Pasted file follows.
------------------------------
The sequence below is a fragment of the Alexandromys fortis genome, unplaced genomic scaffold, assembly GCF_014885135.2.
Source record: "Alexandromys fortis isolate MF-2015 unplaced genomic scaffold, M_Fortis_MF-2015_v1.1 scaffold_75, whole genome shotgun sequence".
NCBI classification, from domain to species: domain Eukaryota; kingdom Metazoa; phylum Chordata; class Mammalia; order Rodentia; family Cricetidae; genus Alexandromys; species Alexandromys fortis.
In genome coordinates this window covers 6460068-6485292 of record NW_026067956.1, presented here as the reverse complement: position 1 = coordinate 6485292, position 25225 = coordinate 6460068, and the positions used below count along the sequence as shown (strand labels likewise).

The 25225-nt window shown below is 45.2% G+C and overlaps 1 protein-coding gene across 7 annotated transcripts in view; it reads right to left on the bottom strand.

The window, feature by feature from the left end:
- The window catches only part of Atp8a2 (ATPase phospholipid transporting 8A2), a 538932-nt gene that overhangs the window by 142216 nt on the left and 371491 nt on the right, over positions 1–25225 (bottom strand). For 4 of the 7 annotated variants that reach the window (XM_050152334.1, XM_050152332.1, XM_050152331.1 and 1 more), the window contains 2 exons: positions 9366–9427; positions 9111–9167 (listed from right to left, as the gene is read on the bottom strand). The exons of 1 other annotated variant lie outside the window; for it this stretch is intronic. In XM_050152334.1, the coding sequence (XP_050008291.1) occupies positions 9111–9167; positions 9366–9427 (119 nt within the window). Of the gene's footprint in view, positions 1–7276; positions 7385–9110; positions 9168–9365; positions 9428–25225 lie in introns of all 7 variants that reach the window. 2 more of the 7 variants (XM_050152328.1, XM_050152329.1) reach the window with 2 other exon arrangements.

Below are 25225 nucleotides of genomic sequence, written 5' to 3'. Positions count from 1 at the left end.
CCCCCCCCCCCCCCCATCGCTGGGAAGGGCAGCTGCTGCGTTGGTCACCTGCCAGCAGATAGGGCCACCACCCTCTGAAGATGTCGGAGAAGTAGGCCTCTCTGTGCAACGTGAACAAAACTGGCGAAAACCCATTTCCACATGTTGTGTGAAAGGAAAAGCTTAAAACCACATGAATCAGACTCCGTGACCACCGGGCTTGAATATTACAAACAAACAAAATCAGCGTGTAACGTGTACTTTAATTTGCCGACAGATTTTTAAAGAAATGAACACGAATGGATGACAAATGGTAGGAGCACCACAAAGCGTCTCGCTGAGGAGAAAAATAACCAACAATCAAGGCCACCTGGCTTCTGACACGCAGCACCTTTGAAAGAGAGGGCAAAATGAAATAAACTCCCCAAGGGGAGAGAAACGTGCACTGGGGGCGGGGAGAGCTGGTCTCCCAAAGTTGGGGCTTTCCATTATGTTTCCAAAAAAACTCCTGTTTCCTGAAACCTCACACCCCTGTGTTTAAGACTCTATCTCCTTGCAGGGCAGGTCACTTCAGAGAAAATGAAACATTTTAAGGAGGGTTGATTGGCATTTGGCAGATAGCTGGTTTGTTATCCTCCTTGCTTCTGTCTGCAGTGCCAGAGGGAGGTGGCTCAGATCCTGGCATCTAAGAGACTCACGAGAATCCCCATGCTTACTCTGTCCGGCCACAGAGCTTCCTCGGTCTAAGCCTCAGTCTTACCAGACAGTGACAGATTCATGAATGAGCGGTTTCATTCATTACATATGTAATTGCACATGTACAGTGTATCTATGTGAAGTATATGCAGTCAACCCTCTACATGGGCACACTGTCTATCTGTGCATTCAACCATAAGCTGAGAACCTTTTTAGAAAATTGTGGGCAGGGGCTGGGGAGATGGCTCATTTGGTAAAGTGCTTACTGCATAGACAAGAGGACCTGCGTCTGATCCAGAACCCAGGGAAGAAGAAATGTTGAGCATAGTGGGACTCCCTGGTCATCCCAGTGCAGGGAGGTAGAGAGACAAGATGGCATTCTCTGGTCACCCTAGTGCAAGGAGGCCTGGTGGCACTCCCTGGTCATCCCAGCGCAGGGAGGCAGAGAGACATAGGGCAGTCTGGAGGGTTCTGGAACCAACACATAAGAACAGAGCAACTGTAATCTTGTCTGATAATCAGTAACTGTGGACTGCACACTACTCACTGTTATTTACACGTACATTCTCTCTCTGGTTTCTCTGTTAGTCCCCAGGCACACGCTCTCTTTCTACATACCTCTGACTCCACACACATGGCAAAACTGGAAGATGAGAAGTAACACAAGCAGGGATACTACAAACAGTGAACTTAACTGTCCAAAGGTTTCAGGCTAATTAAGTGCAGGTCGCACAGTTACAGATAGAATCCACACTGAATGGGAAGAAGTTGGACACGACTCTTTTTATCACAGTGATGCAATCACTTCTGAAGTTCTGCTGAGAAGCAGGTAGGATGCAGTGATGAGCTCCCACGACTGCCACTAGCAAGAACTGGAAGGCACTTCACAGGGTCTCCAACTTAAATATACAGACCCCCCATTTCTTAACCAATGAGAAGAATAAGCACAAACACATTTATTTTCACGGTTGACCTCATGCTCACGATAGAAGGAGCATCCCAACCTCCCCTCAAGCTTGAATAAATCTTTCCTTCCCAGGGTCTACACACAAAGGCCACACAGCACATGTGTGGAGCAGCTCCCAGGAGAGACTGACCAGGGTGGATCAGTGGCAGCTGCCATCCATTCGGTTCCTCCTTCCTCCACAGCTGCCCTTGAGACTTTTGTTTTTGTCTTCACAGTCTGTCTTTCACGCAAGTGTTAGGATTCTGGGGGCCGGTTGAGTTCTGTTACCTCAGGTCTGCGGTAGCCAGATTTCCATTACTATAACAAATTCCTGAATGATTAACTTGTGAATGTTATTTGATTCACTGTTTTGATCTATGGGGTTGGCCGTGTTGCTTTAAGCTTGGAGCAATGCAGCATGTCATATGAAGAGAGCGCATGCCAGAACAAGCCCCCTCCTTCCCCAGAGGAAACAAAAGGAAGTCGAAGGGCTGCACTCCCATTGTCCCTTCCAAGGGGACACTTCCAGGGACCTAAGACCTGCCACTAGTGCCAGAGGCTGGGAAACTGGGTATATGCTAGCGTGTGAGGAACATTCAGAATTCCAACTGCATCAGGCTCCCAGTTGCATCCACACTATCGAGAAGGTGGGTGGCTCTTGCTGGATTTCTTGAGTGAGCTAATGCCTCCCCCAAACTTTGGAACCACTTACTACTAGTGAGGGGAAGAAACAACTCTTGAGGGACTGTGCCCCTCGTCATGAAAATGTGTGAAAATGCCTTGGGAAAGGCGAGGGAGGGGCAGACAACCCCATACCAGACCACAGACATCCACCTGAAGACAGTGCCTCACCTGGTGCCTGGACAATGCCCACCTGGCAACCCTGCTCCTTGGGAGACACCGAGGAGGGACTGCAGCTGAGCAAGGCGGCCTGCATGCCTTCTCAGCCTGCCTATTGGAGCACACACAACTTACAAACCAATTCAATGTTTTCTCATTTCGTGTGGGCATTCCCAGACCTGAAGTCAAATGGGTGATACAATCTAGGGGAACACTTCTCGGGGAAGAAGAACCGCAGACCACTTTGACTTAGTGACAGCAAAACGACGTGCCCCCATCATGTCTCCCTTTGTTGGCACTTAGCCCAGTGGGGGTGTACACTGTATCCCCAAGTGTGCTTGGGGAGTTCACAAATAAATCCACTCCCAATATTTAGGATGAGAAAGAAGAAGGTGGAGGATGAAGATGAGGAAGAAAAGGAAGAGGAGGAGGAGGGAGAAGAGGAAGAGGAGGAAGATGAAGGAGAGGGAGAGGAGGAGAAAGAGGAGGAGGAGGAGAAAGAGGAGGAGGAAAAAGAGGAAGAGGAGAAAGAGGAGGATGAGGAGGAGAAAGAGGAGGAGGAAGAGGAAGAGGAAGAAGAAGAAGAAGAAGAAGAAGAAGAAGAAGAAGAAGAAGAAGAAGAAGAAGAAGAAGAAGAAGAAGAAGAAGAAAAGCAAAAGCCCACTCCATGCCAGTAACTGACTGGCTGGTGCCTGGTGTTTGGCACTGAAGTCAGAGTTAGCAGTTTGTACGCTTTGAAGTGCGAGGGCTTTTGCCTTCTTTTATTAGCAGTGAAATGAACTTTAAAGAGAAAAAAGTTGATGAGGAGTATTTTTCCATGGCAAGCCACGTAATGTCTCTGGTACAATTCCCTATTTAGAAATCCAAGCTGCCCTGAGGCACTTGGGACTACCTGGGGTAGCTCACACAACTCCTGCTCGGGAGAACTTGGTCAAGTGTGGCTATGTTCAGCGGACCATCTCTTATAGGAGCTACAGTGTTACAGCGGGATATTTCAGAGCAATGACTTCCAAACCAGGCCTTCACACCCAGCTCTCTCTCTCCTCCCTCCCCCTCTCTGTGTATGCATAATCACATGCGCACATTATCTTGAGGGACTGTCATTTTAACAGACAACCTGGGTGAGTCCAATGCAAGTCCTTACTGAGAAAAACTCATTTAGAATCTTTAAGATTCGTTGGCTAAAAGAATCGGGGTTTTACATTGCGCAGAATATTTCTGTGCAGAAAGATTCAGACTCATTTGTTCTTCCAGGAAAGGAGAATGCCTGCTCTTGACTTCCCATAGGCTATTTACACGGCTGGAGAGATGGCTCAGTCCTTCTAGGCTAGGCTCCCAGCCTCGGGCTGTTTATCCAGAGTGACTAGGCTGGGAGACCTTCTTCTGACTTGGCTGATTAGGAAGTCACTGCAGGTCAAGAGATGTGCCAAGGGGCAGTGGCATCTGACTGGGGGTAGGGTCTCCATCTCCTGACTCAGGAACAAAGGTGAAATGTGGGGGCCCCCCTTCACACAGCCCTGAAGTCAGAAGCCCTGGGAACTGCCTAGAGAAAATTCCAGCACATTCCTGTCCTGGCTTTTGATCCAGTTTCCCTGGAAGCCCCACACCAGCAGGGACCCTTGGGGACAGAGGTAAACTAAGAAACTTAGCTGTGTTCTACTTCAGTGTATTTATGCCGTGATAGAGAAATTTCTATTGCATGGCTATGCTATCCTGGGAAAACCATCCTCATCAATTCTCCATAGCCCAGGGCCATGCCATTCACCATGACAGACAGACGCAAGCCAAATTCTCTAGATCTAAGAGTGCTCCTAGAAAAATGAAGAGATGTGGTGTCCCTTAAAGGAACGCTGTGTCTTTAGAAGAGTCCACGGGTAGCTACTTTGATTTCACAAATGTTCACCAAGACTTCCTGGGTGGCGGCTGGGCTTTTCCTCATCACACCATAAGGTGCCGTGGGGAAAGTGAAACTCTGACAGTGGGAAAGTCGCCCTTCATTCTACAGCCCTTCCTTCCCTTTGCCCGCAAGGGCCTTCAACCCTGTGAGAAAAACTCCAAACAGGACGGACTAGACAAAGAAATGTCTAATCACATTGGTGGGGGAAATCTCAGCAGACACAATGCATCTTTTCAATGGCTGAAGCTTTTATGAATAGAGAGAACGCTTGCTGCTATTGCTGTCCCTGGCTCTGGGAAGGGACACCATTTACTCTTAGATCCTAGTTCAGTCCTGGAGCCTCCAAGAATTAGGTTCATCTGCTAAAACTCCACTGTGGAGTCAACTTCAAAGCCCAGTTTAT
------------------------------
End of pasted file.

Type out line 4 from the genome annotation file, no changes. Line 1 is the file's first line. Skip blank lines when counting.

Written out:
In genome coordinates this window covers 6460068-6485292 of record NW_026067956.1, presented here as the reverse complement: position 1 = coordinate 6485292, position 25225 = coordinate 6460068, and the positions used below count along the sequence as shown (strand labels likewise).